The crowd’s attack on the soldiers shows that the fall of Mosul was the result of a popular uprising as well as a military assault by Isis. The Iraqi army was detested as a foreign occupying force of Shia soldiers, regarded in Mosul – an overwhelmingly Sunni city – as creatures of an Iranian puppet regime led by Nouri al-Maliki. Abbas says there were Isis fighters – always called Daash in Iraq after the Arabic acronym of their name – mixed in with the crowd. They said to the soldiers: ‘You guys are OK: just put up your rifles and go. If you don’t, we’ll kill you.’ Abbas saw women and children with military weapons; local people offered the soldiers dishdashes to replace their uniforms so that they could flee. He made his way back to his family in Baghdad, but he hasn’t told the army he’s here because he’s afraid of being put on trial for desertion, as happened to a friend. He feels this is deeply unjust: after all, he says, it was his officers who ordered him to give up his weapon and uniform. He asks why Generals Ali Ghaidan Majid, commander of ground forces, and Abboud Qanbar, deputy chief of staff, who fled Mosul for Kurdistan in civilian clothes at the same time, haven’t been ‘judged and executed as traitors’.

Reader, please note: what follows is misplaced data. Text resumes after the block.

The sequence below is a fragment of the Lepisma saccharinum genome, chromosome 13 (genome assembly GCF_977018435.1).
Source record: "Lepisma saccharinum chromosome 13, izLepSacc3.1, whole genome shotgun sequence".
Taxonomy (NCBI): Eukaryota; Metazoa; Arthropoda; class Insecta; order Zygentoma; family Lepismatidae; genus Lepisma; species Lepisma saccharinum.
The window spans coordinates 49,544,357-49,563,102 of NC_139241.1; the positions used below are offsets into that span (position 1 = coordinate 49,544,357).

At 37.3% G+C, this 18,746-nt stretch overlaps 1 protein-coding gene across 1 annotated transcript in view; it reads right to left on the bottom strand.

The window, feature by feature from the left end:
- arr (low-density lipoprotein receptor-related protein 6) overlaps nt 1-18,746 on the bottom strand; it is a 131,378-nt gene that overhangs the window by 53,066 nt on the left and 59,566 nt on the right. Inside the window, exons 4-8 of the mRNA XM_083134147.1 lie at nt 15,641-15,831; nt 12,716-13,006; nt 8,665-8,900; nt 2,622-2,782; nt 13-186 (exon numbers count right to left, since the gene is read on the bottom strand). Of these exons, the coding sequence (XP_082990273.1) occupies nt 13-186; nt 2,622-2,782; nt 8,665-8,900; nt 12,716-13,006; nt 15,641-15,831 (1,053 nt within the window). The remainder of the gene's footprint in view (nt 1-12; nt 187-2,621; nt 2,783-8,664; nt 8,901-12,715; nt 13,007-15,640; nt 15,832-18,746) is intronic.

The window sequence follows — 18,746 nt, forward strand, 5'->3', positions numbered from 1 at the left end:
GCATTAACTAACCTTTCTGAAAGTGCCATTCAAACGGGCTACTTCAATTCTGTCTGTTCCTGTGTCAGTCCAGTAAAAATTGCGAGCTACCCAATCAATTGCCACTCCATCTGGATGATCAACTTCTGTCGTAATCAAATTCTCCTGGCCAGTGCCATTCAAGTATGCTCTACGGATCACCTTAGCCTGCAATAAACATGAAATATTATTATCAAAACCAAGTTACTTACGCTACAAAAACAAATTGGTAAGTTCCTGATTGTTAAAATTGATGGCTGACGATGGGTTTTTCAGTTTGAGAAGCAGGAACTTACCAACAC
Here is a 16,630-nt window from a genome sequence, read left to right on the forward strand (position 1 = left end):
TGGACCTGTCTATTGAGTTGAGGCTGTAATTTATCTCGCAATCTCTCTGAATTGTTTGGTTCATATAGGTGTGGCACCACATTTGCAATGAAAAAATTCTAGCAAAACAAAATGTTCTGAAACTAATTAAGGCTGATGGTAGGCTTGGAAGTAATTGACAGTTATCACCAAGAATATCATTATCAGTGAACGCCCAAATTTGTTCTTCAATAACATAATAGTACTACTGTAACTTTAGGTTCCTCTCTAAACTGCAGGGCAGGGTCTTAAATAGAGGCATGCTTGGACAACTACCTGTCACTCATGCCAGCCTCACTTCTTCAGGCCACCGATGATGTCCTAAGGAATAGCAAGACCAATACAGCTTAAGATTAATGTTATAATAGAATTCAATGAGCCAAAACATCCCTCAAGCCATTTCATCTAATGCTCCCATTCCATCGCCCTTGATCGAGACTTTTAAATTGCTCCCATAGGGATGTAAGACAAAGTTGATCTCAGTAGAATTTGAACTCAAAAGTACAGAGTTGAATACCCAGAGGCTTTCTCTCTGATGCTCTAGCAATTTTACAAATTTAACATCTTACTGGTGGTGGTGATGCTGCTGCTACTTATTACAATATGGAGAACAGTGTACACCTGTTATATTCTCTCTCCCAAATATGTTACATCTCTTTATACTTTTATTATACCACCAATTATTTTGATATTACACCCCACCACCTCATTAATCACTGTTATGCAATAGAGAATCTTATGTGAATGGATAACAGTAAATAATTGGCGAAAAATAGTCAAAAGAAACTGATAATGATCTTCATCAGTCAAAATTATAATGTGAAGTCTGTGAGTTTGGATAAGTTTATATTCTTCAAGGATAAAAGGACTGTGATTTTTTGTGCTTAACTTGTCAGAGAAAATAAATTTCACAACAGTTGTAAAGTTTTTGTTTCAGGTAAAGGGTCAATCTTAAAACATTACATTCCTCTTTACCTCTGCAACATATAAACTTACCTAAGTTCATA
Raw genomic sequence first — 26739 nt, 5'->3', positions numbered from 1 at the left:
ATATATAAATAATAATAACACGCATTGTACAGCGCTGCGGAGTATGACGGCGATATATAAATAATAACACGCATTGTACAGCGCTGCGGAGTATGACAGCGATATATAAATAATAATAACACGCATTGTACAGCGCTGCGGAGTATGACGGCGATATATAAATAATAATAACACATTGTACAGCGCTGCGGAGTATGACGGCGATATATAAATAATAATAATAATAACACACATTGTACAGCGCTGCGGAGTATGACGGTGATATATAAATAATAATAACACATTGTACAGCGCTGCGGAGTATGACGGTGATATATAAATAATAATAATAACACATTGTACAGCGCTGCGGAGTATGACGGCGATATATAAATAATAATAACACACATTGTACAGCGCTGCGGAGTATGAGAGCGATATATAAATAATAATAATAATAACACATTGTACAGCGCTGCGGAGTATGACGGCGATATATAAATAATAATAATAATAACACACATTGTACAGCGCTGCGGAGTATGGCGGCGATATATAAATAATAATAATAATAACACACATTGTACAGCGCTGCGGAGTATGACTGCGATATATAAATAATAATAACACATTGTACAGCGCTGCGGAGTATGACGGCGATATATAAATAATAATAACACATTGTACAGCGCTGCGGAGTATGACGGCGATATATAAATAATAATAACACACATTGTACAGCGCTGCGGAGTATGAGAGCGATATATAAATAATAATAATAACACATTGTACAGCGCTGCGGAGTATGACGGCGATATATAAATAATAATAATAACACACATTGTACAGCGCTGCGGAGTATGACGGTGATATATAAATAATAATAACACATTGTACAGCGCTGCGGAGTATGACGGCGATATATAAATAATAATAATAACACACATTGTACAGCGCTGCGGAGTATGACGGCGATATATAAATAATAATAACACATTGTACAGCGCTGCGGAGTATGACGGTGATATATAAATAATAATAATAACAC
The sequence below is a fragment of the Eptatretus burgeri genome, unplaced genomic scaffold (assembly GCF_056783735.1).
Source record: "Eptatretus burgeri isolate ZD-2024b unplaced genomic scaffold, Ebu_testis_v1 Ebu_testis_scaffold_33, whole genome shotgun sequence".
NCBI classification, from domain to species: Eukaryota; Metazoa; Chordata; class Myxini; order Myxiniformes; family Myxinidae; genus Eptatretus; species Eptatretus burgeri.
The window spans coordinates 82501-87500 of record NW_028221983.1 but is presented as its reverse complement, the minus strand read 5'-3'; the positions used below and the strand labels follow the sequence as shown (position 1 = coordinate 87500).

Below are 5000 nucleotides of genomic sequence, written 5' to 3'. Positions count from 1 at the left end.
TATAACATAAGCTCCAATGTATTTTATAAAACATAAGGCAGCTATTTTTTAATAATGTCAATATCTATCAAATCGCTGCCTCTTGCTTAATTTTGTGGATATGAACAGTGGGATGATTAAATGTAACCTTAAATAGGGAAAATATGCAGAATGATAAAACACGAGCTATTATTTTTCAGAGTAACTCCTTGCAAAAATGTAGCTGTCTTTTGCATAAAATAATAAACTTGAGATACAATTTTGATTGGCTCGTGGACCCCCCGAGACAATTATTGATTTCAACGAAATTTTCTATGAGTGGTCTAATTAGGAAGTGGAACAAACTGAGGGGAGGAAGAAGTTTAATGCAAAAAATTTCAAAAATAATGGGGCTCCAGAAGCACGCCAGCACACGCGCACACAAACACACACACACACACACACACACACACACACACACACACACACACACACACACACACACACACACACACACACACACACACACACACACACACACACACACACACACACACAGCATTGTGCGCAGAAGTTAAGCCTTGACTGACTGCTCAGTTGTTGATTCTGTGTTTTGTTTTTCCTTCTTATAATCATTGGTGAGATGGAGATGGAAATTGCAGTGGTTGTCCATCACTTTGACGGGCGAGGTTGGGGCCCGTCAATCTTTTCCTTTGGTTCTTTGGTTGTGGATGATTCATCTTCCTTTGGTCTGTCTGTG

Read the full diary at the London Review of Books.
Artist Kevin Thomas likes to review books in comic strip form. The following nine reviews are excerpted from Thomas’s new book, HORN! THE COLLECTED REVIEWS.
See the full listicle at Buzzfeed.
IN a remarkable book, political activist and writer Mike Marqusee, who is suffering from cancer, makes an unusual appeal from “one grateful patient” to the hard-working NHS staff who are providing his excellent care.
“The government takes advantage of your sense of commitment to your patients,” he writes in The Price of Experience. “But by letting them do so you are doing no favours for those patients.”
Read the full review at West End Extra.